The Four Minute Mile (1988)

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Released 26-Jul-2005

Cover Art

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Details At A Glance

General Extras
Category Drama Main Menu Audio
Introduction-David Williamson (Writer)
Notes-Film Background
Biographies-Cast
Trailer-A Thousand Skies, Picnic At Hanging Rock, Dawn!, The Games
Rating Rated G
Year Of Production 1988
Running Time 152:55
RSDL / Flipper RSDL (90:24) Cast & Crew
Start Up Menu
Region Coding 1,2,3,4,5,6 Directed By Jim Goddard
Studio
Distributor
Centre Films
Umbrella Entertainment
Starring Richard Huw
Nique Needles
Adrian Rawlins
John Philbin
Michael York
Lewis Fitz-Gerald
Tracey Mann
Robert Burbage
Adrian Dunbar
Richard Wilson
Mark Pennell
Ralph Cotterill
John O'May
Case Amaray-Transparent-Secure Clip
RPI $24.95 Music None Given


Video Audio
Pan & Scan/Full Frame Full Frame English Dolby Digital 2.0 (224Kb/s)
Widescreen Aspect Ratio 1.29:1
16x9 Enhancement No
Video Format 576i (PAL)
Original Aspect Ratio 1.29:1 Miscellaneous
Jacket Pictures No
Subtitles None Smoking Yes
Annoying Product Placement No
Action In or After Credits No

NOTE: The Profanity Filter is ON. Turn it off here.

Plot Synopsis

    Scripted by David Williamson, The Four Minute Mile is a tele-movie that recounts the famous sporting battle between England's Roger Bannister and Australia's John Landy, who both fought to become the first man to break through the four-minute mile barrier.

    In 1945, the record for the mile stood at 4 minutes 1.4 seconds. This record was to stand for another eight years, amid a commonly held belief was that it was humanly impossible to run a mile in under four minutes. Media and public interest swelled, as Bannister and Landy both edged closer to this goal during the early 1950s.

    Sir Roger Bannister (Richard Huw) will be forever remembered as the man who first achieved this remarkable goal, crossing the finish line in 3 minutes, 59.4 seconds.

    However, what added a great dramatic element to this well-known story was his rivalry with Australia's John Landy (Nique Needles). Prior to Bannister's achievement, Landy had been considered the favourite to first achieve this milestone in human achievement.

    With a seemingly fairly accurate recreation of events, and extensive use of file footage and period radio broadcasts, this tele-movie tells this story, when world sports were dominated by an amateur athletic ethos, and the concept of gentleman sportsmen.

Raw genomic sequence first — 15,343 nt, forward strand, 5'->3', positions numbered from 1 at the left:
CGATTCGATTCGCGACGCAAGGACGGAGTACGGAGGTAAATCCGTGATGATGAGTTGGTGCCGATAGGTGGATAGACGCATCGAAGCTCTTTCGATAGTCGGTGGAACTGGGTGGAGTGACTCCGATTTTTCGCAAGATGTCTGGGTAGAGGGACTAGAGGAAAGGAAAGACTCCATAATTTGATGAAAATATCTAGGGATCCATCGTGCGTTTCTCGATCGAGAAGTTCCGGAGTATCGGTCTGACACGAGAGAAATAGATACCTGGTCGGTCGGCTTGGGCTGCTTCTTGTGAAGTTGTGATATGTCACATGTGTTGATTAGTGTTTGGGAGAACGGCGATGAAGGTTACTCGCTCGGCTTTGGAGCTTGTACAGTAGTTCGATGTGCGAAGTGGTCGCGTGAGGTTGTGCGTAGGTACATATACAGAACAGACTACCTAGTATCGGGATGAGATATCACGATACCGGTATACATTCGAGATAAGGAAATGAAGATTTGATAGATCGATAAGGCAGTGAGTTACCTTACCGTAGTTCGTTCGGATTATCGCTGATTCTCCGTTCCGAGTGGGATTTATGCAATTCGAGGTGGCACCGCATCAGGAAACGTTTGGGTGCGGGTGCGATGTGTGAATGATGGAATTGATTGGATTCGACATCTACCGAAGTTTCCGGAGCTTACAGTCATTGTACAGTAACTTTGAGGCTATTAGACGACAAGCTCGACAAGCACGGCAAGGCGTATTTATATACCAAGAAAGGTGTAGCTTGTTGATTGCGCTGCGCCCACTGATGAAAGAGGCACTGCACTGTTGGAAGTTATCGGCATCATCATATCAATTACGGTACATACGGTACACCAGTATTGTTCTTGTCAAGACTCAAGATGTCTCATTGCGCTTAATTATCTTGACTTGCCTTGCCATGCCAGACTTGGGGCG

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Transfer Quality

Video

    The transfer is severely limited by the dated source material, and it is very, very grainy.

    The transfer is presented in the (then) television aspect ratio of 1.33:1, full frame.

    The image is often soft, and can even appear blurry at times. The black level is poor throughout, and often appears a murky grey. The shadow detail is also poor, and the image seems to have an unnaturally high contrast.

    The colour seems adversely affected with age, and usually appears washed out.

    Apart from the excessive grain, the image also suffers from MPEG artefacts, and pixelization is evident throughout. Indeed, the image almost resembles one of those MPEGs that arrive in one's email. There was even some break up of the image at times, such as at 86:47.

    Film-To-Video Artefacts such as aliasing are not a problem, but some telecine wobble was evident, such as at 0:53 during the opening titles.

    Artefacts in the source material caused by age and dirt also appear throughout.

    No subtitles are present on this DVD.

    This is a Dual Layered disc, with the layer change placed at 90:24. The feature is divided into 18 chapters.

Video Ratings Summary
Sharpness
Shadow Detail
Colour
Grain/Pixelization
Film-To-Video Artefacts
Film Artefacts
Overall

Audio

    As a 1980s television production, not surprisingly there is only one audio option on this DVD: English Dolby Digital 2.0 (224Kb/s).

    The overall audio is quite flat, but the dialogue quality and audio sync are fine.

    The orchestral musical score suits the production well, but its use did appear to be rather sparse.

    Not surprisingly for this production, the audio is not surround encoded, and thus there is no surround presence or LFE activity.

Audio Ratings Summary
Dialogue
Audio Sync
Clicks/Pops/Dropouts
Surround Channel Use
Subwoofer
Overall

Extras

    There are a few extras.

Menu

    A simple menu with audio.

Introduction-David Williamson

    Respected screenwriter David Williamson introduces the production.

Notes-Film Background

    Five pages of text

Biographies-Cast

    Text-based bios for:

Aussie Trailers

R4 vs R1

NOTE: To view non-R4 releases, your equipment needs to be multi-zone compatible and usually also NTSC compatible.

    The Four Minute Mile has been released on VHS in Region 1, but I can not find an R1 DVD listing of it.

Summary

    A dated but still enjoyable tele-movie for those interested in the subject.

    The video quality is very disappointing.

    The audio quality is very limited.

    There are a few extras.

Ratings (out of 5)

Video
Audio
Extras
Plot
Overall

© Brandon Robert Vogt (warning: bio hazard)
Wednesday, September 28, 2005
Review Equipment
DVDPioneer DV-535, using S-Video output
DisplayGrundig Elegance 82-2101 (82cm, 16x9). Calibrated with Video Essentials. This display device is 16x9 capable.
Audio DecoderBuilt in to amplifier/receiver. Calibrated with Video Essentials.
AmplificationSony STR DE-545
SpeakersSony SS-V315 x5; Sony SA-WMS315 subwoofer

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